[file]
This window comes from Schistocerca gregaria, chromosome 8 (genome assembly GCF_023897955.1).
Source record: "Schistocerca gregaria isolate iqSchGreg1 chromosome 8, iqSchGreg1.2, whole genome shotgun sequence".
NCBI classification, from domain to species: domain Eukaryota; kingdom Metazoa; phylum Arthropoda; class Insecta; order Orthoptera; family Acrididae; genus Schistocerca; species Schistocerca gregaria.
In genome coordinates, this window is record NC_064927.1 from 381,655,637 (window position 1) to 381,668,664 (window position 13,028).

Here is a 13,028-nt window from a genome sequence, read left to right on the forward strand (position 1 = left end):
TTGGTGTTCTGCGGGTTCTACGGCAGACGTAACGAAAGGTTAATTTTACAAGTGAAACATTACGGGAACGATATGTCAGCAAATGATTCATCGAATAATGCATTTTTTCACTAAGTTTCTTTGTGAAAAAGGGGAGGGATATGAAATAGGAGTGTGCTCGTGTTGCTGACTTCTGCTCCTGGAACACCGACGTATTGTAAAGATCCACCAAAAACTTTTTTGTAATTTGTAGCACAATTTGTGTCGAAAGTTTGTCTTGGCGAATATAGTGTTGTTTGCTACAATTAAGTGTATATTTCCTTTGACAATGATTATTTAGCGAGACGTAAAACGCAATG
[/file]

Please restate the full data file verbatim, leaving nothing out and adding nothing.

This window comes from Schistocerca gregaria, chromosome 8 (genome assembly GCF_023897955.1).
Source record: "Schistocerca gregaria isolate iqSchGreg1 chromosome 8, iqSchGreg1.2, whole genome shotgun sequence".
NCBI classification, from domain to species: domain Eukaryota; kingdom Metazoa; phylum Arthropoda; class Insecta; order Orthoptera; family Acrididae; genus Schistocerca; species Schistocerca gregaria.
In genome coordinates, this window is record NC_064927.1 from 381,655,637 (window position 1) to 381,668,664 (window position 13,028).

Here is a 13,028-nt window from a genome sequence, read left to right on the forward strand (position 1 = left end):
TTGGTGTTCTGCGGGTTCTACGGCAGACGTAACGAAAGGTTAATTTTACAAGTGAAACATTACGGGAACGATATGTCAGCAAATGATTCATCGAATAATGCATTTTTTCACTAAGTTTCTTTGTGAAAAAGGGGAGGGATATGAAATAGGAGTGTGCTCGTGTTGCTGACTTCTGCTCCTGGAACACCGACGTATTGTAAAGATCCACCAAAAACTTTTTTGTAATTTGTAGCACAATTTGTGTCGAAAGTTTGTCTTGGCGAATATAGTGTTGTTTGCTACAATTAAGTGTATATTTCCTTTGACAATGATTATTTAGCGAGACGTAAAACGCAATG